Last year, UBS maintained its top position as the best institution in wealth management after experiencing a 15.4 percent asset growth. The Swiss owned bank gained a whopping $ 1.96 trillion during this year ranking it the world’s best wealth management firm. Research carried out by Scorpio Partnership, indicated that favorable market conditions in the industry led to increased growth across the platform. This saw 25 top ranked wealth management firms experience an average of 11 percent growth in assets.
The increased success of UBS was attributed to clientele base increase that contributed to about £9.2bn, and accounted for a quarter of last year’s earnings. When asked to comment on the growth, the managing partner Mr. Sebastian Dovey indicated that the global expansion of the bank played a major role in its success. He further pointed out that majority of banks located in the Asia Pacific region recognized the fact that UBS controlled more assets than the local banks.
After struggling with the fixed-income trading platform that was not yielding good results, UBS bank decided to concentrate on the wealth management docket two years ago. This move led to its increased growth in assets. The second in line of growth was Bank of America with a 12.5 percent gain in assets; this Bank had earlier transferred its global wealth management business to Julius Baer, a Swiss owned private bank and saw it grow its assets to $ 1.9trillion. Mr. Dovey pointed out that favorable markets were the common denominator that led to the growth across the industry.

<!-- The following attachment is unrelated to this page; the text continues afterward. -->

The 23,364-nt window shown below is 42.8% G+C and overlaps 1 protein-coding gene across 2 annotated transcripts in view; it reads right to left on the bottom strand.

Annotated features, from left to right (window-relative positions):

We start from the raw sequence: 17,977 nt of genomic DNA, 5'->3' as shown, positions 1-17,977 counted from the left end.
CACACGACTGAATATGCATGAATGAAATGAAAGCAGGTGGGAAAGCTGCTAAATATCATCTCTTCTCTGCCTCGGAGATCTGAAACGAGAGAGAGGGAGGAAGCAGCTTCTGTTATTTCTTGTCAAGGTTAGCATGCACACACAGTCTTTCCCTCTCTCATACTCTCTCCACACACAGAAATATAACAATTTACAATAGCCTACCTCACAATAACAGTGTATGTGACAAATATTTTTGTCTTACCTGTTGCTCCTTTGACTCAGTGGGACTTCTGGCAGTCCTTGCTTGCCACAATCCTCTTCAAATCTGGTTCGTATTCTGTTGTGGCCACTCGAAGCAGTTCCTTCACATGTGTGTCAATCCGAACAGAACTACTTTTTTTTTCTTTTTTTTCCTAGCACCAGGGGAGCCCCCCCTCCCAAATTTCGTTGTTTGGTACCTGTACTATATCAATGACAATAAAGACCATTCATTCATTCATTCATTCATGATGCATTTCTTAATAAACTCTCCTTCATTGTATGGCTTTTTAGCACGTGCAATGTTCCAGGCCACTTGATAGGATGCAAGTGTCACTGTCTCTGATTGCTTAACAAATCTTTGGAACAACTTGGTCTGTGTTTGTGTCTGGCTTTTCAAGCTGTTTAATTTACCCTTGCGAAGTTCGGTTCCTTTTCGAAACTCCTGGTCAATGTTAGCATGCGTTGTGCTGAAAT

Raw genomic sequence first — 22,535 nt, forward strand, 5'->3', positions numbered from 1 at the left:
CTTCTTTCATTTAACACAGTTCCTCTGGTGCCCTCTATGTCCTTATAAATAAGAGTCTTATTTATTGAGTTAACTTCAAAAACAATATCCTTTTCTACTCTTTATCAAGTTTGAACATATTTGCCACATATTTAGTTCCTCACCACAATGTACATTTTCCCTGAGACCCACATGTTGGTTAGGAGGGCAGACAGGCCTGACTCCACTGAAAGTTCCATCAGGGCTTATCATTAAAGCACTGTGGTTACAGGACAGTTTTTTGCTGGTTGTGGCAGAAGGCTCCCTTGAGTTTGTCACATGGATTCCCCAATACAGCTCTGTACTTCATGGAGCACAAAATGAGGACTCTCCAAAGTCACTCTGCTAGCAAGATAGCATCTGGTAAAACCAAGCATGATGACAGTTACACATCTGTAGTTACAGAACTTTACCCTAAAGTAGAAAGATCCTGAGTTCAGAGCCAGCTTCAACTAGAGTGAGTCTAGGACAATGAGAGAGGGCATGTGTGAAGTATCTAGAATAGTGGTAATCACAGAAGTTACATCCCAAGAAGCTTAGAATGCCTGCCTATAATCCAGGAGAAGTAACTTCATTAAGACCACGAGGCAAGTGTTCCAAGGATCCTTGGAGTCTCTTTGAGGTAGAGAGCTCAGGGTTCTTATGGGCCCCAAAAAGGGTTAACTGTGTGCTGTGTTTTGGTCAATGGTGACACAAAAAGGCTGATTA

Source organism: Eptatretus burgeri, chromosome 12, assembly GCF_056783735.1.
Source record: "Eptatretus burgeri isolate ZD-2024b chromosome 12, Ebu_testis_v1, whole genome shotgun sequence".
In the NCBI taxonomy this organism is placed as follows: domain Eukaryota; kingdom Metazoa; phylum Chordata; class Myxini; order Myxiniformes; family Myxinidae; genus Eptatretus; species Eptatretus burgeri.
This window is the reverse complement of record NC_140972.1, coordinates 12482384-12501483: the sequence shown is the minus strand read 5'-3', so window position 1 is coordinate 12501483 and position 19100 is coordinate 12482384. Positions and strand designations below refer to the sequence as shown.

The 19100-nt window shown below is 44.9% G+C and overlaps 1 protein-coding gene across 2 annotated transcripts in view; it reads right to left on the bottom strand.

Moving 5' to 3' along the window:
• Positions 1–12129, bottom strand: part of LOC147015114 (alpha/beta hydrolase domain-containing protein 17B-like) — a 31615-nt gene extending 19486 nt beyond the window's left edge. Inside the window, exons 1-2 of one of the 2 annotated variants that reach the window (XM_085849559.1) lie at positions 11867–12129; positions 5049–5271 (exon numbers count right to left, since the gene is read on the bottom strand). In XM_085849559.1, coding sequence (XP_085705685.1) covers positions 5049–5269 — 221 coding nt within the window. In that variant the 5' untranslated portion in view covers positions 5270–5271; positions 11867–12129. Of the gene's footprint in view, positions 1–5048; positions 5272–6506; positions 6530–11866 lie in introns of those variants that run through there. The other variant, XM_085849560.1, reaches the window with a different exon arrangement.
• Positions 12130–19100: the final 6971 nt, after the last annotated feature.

Out of the top 20 wealth management companies, only one bank experienced a loss of its assets. The UK bank HSBC manage $ 382bn, which is a 4 percent drop from its previous earnings. This decrease in profits was brought about by HSBC’s decision to drop its auxiliary markets with the aim of fighting money laundering and tax evasions. The move has seen HSBC drop its presence in Luxembourg, Ireland, and Monaco. It also transferred $ 12.5bn worth of assets to LGT group. HSBC was optimistic that they might be headed for growth given the huge restructuring processes. According to Mr. Dovey, there is still room for growth in the industry since 60 percent of the markets remain untapped. He indicated that the top 25 wealth management firms had experienced an average of 2 percent increase in profits despite the heightened cost to income ratio. He blamed new policies and highly paid bankers as contributors to heavy costs.